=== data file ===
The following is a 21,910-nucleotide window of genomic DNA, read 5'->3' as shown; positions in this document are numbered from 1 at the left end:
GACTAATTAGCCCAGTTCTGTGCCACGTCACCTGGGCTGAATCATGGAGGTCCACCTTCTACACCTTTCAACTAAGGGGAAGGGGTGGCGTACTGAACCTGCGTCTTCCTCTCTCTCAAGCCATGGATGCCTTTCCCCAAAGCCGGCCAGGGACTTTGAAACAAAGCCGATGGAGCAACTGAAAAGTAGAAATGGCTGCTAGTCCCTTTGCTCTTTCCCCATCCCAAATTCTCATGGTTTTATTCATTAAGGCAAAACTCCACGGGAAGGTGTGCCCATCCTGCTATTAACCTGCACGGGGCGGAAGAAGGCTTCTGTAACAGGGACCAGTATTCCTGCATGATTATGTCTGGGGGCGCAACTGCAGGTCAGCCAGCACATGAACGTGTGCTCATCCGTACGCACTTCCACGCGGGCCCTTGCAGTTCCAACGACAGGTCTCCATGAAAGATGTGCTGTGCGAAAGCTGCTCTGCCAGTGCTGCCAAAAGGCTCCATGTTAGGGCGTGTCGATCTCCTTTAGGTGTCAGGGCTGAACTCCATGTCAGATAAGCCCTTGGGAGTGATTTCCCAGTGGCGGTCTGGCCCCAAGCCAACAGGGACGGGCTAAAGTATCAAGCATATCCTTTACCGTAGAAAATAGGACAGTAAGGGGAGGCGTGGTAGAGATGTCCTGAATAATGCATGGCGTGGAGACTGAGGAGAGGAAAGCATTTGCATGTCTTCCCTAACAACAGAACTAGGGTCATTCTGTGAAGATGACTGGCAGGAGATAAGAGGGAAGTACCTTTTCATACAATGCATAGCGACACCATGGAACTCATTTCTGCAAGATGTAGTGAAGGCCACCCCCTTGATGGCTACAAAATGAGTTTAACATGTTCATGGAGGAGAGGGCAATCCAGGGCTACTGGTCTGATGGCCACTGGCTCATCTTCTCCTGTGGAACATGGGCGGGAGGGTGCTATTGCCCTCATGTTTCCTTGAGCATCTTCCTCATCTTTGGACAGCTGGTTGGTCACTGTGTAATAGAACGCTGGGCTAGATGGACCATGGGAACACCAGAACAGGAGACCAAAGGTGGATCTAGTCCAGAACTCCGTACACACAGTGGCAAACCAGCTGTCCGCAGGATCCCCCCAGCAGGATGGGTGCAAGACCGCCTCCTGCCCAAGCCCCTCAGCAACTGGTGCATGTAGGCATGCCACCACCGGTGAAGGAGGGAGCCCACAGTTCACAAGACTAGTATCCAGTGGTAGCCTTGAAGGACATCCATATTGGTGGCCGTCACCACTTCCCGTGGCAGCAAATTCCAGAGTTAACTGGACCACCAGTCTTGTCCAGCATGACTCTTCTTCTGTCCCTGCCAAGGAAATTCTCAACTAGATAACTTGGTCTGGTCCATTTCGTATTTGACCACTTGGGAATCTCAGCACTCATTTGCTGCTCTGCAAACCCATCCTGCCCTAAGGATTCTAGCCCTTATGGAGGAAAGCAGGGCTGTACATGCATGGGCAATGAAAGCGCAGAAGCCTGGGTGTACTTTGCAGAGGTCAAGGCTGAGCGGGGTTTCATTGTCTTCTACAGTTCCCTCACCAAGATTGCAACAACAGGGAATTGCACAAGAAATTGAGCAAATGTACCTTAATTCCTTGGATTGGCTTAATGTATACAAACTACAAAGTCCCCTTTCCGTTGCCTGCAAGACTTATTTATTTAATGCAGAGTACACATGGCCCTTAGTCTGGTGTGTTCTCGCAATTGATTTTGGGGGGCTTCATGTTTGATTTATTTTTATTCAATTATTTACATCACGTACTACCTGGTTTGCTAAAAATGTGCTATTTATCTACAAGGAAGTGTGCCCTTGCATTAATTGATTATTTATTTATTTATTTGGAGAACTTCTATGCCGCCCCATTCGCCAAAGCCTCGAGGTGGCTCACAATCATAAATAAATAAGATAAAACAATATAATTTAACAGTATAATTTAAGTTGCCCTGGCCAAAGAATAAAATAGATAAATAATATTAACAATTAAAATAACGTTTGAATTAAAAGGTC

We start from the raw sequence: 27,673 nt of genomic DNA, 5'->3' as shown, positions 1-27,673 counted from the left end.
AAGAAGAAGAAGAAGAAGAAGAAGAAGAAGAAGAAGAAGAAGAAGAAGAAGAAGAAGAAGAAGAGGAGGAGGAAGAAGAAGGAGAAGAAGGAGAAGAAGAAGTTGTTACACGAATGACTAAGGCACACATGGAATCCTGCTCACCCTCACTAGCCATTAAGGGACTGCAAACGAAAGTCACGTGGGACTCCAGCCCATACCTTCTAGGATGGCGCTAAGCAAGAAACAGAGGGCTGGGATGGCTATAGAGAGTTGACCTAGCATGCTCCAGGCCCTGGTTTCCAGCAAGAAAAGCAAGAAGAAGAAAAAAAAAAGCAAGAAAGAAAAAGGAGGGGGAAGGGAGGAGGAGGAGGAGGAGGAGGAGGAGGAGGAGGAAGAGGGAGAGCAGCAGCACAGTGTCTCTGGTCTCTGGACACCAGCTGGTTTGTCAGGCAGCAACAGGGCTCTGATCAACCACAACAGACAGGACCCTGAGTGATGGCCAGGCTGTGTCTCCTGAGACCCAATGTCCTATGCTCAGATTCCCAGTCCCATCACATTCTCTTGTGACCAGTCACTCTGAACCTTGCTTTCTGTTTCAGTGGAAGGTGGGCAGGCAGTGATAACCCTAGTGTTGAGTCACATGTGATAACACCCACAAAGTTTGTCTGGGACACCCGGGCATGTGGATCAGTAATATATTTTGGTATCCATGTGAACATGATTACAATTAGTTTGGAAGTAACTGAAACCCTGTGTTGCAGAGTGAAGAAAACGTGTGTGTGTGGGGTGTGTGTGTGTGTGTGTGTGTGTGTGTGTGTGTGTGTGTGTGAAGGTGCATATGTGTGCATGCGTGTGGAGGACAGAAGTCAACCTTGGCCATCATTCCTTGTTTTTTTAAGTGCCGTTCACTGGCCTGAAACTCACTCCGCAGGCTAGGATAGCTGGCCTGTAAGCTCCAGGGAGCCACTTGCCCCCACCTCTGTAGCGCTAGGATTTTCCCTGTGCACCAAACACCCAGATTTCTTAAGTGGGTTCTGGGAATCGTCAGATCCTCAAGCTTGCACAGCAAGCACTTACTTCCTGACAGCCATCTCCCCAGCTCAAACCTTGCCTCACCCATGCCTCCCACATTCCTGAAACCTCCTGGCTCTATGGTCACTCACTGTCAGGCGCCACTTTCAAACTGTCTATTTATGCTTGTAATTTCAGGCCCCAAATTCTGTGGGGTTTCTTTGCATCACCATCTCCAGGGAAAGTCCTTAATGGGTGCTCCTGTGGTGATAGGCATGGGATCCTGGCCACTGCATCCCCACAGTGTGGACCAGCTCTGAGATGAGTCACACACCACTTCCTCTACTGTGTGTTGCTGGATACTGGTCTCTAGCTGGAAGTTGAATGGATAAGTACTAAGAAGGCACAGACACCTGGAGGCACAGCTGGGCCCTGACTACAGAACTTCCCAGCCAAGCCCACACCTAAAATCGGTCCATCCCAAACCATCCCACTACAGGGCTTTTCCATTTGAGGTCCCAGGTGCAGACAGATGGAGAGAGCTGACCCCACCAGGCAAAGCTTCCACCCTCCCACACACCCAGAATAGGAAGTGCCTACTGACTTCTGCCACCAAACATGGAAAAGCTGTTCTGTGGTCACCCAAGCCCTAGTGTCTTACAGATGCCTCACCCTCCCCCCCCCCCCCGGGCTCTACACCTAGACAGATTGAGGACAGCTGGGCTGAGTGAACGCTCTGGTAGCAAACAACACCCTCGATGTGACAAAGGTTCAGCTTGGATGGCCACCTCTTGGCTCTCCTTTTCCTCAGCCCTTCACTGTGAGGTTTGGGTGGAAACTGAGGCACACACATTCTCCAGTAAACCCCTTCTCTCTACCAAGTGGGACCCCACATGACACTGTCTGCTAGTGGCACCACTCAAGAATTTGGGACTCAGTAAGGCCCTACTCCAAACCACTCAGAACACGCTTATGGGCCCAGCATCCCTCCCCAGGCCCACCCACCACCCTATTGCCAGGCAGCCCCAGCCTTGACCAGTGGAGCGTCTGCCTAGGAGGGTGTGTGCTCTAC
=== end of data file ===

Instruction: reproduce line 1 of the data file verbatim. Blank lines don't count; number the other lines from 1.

The following is a 21,910-nucleotide window of genomic DNA, read 5'->3' as shown; positions in this document are numbered from 1 at the left end: